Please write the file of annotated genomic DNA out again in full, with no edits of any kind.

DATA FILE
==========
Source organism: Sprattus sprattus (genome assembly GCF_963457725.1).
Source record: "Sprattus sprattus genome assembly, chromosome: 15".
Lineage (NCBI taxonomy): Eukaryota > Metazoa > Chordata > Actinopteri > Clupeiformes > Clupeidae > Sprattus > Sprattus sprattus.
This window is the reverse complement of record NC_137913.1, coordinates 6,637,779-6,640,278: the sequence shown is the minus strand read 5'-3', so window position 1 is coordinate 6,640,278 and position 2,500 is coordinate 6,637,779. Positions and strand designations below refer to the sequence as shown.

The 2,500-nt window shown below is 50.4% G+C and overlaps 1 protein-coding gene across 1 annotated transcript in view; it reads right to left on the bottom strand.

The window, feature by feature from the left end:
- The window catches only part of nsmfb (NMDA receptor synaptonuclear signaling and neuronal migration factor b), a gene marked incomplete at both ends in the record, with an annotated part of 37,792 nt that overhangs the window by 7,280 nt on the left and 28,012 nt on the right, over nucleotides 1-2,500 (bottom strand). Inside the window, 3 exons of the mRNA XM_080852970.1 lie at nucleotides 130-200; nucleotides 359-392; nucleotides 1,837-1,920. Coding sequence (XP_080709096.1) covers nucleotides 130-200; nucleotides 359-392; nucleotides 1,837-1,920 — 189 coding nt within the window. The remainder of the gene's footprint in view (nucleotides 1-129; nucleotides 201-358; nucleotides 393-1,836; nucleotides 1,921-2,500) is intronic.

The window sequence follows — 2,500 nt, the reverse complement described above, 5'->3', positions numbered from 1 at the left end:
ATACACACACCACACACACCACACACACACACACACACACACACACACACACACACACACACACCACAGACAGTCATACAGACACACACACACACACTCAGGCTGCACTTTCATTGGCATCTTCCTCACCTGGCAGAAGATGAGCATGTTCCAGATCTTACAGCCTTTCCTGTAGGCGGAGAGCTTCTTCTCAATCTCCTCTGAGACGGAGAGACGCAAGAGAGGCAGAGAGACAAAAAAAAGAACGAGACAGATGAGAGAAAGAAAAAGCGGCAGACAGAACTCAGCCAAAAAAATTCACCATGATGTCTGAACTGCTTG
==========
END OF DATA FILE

Source organism: Sprattus sprattus (genome assembly GCF_963457725.1).
Source record: "Sprattus sprattus genome assembly, chromosome: 15".
Lineage (NCBI taxonomy): Eukaryota > Metazoa > Chordata > Actinopteri > Clupeiformes > Clupeidae > Sprattus > Sprattus sprattus.
This window is the reverse complement of record NC_137913.1, coordinates 6,637,779-6,640,278: the sequence shown is the minus strand read 5'-3', so window position 1 is coordinate 6,640,278 and position 2,500 is coordinate 6,637,779. Positions and strand designations below refer to the sequence as shown.

The 2,500-nt window shown below is 50.4% G+C and overlaps 1 protein-coding gene across 1 annotated transcript in view; it reads right to left on the bottom strand.

The window, feature by feature from the left end:
- The window catches only part of nsmfb (NMDA receptor synaptonuclear signaling and neuronal migration factor b), a gene marked incomplete at both ends in the record, with an annotated part of 37,792 nt that overhangs the window by 7,280 nt on the left and 28,012 nt on the right, over nucleotides 1-2,500 (bottom strand). Inside the window, 3 exons of the mRNA XM_080852970.1 lie at nucleotides 130-200; nucleotides 359-392; nucleotides 1,837-1,920. Coding sequence (XP_080709096.1) covers nucleotides 130-200; nucleotides 359-392; nucleotides 1,837-1,920 — 189 coding nt within the window. The remainder of the gene's footprint in view (nucleotides 1-129; nucleotides 201-358; nucleotides 393-1,836; nucleotides 1,921-2,500) is intronic.

The window sequence follows — 2,500 nt, the reverse complement described above, 5'->3', positions numbered from 1 at the left end:
ATACACACACCACACACACCACACACACACACACACACACACACACACACACACACACACACACCACAGACAGTCATACAGACACACACACACACACTCAGGCTGCACTTTCATTGGCATCTTCCTCACCTGGCAGAAGATGAGCATGTTCCAGATCTTACAGCCTTTCCTGTAGGCGGAGAGCTTCTTCTCAATCTCCTCTGAGACGGAGAGACGCAAGAGAGGCAGAGAGACAAAAAAAAGAACGAGACAGATGAGAGAAAGAAAAAGCGGCAGACAGAACTCAGCCAAAAAAATTCACCATGATGTCTGAACTGCTTG